A word of warning: be wary of “keto” or “low-carb” versions of cakes, cookies, chocolate bars, candies, ice cream and other sweets. They might maintain cravings for a sugary taste and can make you eat more than you need, causing weight loss to slow or stall.
Even more keto snack options
Sometimes you just want a little something to delay lunch or dinner. Consider a quick combination:
- Slice of cheese with celery, cucumber, radish, or wrapped in lettuce
- Celery filled with cream cheese, natural peanut butter, brie or other soft cheese
- Slice of cheese spread with butter and rolled up
- Cucumber or lettuce spread with mayo
- Parmesan crisps spread with butter
- Slice of salami and cheese, rolled up together
- Slice of bacon spread with peanut butter
- Spoonful of butter, ghee, or coconut oil melted into coffee or tea
More keto recipes
Looking for something crunchy and tasty to serve friends who are coming over? Our many recipes for delicious keto snacks will give you lots of choices. Even friends who aren’t keto will want the recipe.
Packaged keto snacks on the go
Maybe you’re traveling. (If so, check out our guide to low-carb travel.) Maybe you need something in your desk for those nights when you’re stuck at the office. Maybe you’re carpooling to soccer practice when you should be eating dinner.
Whatever the reason, you need shelf-stable, keto-friendly food.
Check the macros of these packaged snacks to see if they suit your personal regimen.
We’ve included links to some of these snacks solely for your convenience. Diet Doctor will not benefit from your purchases.17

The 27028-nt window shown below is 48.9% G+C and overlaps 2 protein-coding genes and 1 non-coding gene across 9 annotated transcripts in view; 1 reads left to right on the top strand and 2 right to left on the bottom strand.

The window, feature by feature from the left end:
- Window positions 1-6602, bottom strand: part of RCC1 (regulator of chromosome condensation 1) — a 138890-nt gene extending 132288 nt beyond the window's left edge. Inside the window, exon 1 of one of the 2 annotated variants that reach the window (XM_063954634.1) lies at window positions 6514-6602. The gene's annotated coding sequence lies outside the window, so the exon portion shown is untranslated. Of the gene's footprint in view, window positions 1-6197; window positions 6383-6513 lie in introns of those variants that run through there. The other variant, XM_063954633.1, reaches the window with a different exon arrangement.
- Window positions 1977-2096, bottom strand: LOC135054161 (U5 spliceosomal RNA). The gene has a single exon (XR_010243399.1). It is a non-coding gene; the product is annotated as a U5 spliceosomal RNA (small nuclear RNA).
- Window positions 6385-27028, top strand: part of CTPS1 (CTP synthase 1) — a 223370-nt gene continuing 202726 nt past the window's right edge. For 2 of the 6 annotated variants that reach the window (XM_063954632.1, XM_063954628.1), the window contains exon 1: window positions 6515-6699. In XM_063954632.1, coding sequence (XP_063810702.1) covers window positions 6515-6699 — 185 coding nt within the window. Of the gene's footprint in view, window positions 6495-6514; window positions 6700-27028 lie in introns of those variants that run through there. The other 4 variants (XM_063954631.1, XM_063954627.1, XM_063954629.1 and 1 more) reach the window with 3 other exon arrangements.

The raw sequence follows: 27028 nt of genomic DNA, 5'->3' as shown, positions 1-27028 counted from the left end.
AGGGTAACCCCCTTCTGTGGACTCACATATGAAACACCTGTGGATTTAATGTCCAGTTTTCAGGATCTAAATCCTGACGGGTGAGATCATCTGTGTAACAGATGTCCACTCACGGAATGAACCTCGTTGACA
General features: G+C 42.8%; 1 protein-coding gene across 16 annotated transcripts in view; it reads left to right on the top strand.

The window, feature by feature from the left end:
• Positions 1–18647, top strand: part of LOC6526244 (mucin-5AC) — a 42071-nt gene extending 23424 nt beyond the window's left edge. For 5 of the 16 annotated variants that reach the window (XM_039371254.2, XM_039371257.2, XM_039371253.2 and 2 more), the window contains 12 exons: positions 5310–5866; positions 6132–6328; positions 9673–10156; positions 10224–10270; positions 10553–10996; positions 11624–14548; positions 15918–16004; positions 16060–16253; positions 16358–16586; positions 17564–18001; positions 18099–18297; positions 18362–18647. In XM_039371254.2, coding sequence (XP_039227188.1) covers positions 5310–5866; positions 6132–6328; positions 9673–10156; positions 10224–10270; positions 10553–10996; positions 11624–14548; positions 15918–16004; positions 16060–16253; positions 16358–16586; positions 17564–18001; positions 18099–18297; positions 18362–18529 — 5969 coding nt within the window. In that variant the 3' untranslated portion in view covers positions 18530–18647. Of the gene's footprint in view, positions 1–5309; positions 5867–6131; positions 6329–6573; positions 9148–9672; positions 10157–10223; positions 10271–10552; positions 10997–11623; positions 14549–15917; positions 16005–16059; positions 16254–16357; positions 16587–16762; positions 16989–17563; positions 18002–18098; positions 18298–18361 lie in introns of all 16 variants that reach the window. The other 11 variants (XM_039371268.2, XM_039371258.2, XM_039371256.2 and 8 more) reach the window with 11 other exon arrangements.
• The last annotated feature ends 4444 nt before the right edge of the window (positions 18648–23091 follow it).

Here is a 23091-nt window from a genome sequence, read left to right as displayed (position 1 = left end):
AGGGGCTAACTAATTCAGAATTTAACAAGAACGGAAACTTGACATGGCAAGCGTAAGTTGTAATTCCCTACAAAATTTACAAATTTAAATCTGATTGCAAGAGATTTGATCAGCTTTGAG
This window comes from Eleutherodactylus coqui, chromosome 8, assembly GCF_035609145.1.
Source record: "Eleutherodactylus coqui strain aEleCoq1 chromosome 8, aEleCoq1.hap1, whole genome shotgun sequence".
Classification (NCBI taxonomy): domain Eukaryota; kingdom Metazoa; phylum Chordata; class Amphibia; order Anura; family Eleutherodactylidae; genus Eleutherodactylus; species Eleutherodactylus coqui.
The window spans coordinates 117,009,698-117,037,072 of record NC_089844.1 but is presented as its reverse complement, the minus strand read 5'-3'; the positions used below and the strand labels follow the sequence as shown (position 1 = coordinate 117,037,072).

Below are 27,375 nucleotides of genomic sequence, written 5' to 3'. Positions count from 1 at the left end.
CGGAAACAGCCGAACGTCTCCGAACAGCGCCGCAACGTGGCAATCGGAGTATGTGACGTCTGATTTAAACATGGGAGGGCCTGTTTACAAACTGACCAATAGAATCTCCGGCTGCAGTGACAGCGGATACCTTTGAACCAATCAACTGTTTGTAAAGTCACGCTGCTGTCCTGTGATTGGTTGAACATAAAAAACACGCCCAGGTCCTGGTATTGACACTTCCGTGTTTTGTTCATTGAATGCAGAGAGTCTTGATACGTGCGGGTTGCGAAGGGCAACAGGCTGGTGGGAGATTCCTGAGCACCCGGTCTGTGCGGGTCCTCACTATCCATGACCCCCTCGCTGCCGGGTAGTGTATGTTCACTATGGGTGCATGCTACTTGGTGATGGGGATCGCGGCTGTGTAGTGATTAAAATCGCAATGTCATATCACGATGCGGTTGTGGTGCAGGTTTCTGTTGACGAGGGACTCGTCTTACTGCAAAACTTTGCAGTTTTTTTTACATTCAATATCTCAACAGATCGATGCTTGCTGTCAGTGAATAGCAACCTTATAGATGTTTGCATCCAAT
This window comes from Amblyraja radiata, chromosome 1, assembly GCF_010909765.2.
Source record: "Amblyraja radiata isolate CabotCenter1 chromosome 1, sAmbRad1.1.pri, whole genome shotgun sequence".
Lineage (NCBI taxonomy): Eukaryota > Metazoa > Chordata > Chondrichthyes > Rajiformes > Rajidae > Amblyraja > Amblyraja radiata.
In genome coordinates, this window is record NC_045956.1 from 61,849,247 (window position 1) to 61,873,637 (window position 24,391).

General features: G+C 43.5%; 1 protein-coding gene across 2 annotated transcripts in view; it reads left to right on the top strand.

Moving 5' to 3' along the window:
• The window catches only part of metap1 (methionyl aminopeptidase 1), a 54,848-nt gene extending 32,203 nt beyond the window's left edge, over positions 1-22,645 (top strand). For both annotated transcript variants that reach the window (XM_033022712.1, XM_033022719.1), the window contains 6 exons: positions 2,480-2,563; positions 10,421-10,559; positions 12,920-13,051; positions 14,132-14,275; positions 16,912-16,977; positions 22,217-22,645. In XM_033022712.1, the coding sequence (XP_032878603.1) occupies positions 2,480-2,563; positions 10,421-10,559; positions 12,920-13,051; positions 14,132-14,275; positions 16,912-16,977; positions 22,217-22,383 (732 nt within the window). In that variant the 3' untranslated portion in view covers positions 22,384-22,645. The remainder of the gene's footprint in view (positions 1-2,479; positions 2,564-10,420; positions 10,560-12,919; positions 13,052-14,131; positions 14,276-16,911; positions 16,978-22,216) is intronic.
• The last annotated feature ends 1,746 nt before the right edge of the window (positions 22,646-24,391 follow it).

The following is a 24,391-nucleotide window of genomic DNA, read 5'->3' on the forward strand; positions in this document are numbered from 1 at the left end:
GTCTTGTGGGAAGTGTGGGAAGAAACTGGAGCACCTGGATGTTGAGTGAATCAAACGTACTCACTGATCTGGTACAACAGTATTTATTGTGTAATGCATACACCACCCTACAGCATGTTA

- Olive snack packs: green, black, or a variety pack.
- Epic Meat bars: chicken sriracha and pulled pork.
- Cooked bacon
- Salami bites
- Coconut chips
- Parmesan crisps
- Pork rinds
- Macadamia nuts (or pecans or Brazil nuts)
- Pili nuts (the world’s lowest-carb nut)
- Really dark chocolate (85% or more)
So whether you snack on our oven-baked brie cheese at home or a bag of pork rinds in the car, keep it keto and reinforce your healthy choices for a healthy lifestyle.
Finally, sometimes the best snack is a bite or two of yesterday’s dinner. With that in mind, for even more inspiration, please see all of our keto recipes.
Want more? Living keto goes beyond recipes. Enjoy our selection of guides to help you understand keto and keep it deliciously simple.
Keto snacks – the best and the worst - the evidence
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There’s a lack of solid evidence that snacking or eating more than three times a day has any health benefits, and it may be counterproductive for weight loss or metabolic issues:
Diabetologia 2014: Eating two larger meals a day (breakfast and lunch) is more effective than six smaller meals in a reduced-energy regimen for patients with type 2 diabetes: a randomised crossover study [moderate evidence]
Keto diets often reduce feelings of hunger:
Eating enough protein might be even more satisfying than fat:
Some modern reviews have found that clinical trial evidence does not support the conventional wisdom that reducing dietary fat intake decreases the risk of cardiovascular disease. However, older reviews have suggested that there is a small but statistically significant relationship between fat intake and cardiovascular disease.
At Diet Doctor, we believe that, in the context of a whole-foods-based low-carb or keto diet, overall metabolic health is likely to improve, likely mitigating or negating any potential cardiovascular risk of fat intake.
In addition, the data supporting a risk to eating fat have such low hazard ratios, that it makes it unlikely to represent an individually significant difference.
Net carbs = total carbs minus fiber ↩